Magic 2015: Garruk’s Revenge was developed by Stainless Games and Wizards of the Coast and published by Microsoft Studios. It retails for $4.99 and was released on November 5th, 2014. A copy was provided for review purposes.
Magic 2015: Garruk’s Revenge is the first expansion for Magic: Duels of the Planeswalkers 2015. The expansion adds 51 new cards and a short new campaign starring Garruk the Planeswalker. Some of our readers may remember my less-than-positive review of the base game from August. Since the initial review, the developers have made substantial changes to improve the quality of the game and have removed the pay wall. If a player purchased any packs or the complete pack when the game first released, this expansion was given to them free of charge as an apology of sorts. With these changes and an expansion comes a rare chance for a second look into a game initially deemed unplayable.
Here’s what I liked:
Listen and revise – Stainless Games and Wizards of the Coast made a horrible mistake upon release in trying to milk money out of an already working and relatively popular product. The vocal outcry from players and critics alike was enough to get the developers to take a second look and remove the micro-transaction nonsense. All cards can now be unlocked through game play, just as they were in previous iterations. The fix was needed to make the game playable, so we wont praise this action much beyond saying it was absolutely necessary.
Alara makes three – Having three color shards in Magic is just plain fun and can create intriguing variance in decks. After completing certain challenges in the expansion’s setting of the plane of Alara, players open boosters containing many key three-color cards. The final expansion battle also grants some amazing three color lands that can be used to fix multiple color decks land base. Every Magic player knows how important getting stuck without one of your colors can be to the outcome of a game, so this is a great addition.
Becoming Garruk – The expansion campaign puts us into the shoes of Garruk the Planeswalker and gives us some insight into his menacing ways. The story elements before each fight and the text explaining each situation Garruk encounters are very well written. Garruk’s deck is an extension of the Planeswalker himself. We get to play it and use large creatures all while using black magic to maintain control of the board. The deck has a very handy ability to “ramp” itself up and gain massive amounts of land, which are of course followed by monstrous creatures. It’s a very well themed mini-campaign, and for those who enjoy Magic lore it is a true gem.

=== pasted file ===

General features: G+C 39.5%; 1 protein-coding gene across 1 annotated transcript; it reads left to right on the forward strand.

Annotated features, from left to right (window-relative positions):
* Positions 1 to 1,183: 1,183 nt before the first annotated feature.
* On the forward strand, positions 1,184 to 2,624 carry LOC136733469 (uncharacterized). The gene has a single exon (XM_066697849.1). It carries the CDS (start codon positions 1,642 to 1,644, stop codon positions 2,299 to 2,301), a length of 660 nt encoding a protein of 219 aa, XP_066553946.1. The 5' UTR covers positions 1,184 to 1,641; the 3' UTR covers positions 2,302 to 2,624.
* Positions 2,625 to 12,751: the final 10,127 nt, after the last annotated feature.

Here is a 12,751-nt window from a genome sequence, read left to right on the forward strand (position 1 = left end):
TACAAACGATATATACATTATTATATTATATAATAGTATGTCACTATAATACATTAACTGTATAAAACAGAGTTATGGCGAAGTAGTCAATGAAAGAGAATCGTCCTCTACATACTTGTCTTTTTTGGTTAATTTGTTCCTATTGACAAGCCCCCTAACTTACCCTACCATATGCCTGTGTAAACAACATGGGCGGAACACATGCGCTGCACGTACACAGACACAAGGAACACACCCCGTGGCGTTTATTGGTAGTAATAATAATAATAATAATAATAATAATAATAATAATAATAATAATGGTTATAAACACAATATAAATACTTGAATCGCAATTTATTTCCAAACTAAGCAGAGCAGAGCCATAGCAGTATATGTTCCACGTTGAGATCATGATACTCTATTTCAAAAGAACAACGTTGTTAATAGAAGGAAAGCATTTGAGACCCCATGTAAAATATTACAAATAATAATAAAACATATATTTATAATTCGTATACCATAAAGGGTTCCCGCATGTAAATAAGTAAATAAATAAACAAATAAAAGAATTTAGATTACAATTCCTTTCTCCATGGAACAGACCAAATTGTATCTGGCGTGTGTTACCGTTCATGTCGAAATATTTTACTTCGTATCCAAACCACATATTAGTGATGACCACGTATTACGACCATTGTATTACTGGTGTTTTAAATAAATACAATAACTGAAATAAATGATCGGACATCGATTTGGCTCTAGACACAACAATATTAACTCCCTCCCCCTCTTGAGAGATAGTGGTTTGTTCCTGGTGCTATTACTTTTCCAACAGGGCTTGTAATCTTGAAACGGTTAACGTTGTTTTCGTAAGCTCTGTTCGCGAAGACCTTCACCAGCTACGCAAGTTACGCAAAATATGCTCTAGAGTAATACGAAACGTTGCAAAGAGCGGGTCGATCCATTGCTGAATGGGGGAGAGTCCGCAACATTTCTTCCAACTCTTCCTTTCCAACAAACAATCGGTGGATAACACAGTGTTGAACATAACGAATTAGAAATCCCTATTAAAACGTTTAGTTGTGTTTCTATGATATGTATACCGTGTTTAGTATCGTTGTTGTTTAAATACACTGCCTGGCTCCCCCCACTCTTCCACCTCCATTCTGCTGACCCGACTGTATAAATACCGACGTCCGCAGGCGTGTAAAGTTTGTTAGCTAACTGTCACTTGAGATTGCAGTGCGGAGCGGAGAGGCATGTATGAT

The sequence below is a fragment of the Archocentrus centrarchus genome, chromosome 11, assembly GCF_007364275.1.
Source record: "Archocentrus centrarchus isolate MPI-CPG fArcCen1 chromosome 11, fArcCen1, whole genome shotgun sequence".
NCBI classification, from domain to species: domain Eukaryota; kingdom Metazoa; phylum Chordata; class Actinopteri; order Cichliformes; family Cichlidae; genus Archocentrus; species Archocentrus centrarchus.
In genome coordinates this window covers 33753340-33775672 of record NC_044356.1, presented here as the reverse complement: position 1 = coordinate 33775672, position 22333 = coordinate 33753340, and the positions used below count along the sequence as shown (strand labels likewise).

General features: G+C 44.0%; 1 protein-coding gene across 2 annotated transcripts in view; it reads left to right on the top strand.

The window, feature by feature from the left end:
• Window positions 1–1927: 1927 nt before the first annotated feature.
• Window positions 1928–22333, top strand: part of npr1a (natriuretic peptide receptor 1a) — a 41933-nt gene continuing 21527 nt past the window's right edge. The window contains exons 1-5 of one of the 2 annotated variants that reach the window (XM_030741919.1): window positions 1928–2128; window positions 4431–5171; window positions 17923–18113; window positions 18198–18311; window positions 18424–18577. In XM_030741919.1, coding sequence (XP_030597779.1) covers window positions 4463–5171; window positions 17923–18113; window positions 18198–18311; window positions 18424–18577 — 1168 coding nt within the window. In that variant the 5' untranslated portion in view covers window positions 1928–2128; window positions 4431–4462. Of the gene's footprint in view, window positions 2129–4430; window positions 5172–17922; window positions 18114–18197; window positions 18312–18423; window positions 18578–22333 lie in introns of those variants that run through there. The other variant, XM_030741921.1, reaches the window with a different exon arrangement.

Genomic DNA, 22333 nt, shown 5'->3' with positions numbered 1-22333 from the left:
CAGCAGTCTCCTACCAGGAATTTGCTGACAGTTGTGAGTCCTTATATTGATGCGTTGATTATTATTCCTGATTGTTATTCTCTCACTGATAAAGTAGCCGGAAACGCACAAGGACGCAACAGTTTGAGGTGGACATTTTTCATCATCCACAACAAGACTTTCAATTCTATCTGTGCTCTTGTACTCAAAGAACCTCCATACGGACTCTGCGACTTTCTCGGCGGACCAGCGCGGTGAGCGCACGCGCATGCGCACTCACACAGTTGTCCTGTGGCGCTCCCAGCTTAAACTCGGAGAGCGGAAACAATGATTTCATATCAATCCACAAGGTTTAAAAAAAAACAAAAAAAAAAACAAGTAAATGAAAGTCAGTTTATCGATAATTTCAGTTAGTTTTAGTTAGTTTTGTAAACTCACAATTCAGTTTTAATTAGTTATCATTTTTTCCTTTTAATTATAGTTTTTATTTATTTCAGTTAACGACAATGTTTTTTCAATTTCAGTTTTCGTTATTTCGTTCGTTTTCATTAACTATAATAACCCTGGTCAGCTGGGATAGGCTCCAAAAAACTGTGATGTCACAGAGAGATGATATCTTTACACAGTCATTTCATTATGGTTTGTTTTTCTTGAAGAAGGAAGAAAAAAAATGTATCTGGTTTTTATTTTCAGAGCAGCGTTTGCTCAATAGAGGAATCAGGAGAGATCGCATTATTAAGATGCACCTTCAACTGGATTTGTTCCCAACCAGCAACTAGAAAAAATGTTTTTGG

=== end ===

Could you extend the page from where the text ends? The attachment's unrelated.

Here’s what I didn’t like:
Two-Head ache – The expansion still did not bring Two-headed Giant back to the game. This was the number one complaint from the community as many of us enjoy the brilliance that a 4-player match can create. The lead developer has acknowledged that the mode needs to be put back in and actually promised its return at some point. There are many of us who expected it to be part of this expansion. I am relatively disappointed that it may not be implemented until next year’s release.
Vary much – While the 51 new cards are very neat, they do not have a high level of variance. Magic has always been a game of multiple strategies, and including counter magic or mill type decks was a very fun feature of past Duels games. This release does not seem to have nearly as much in terms of deck variance, and relies highly on creatures no matter the deck you plan to use. It does seem that they are encouraging five color decks with the land base and those are admittedly less difficult to vary.
I told you to skip this game post-release, and I stand by that review completely. However, this expansion changes the game drastically – almost to the point that it is a completely separate experience. The expansion campaign is fun and provides interesting interactions while giving us new cards to build with. The base game is now more playable on all fronts due to the pay wall being released and the expansion is free to anyone who spent money previously. I’d call that a substantial amount of redeeming qualities, and in the same breath ask that Magic never, ever, ever, go down that dark micro-transaction road again.
Score: Buy it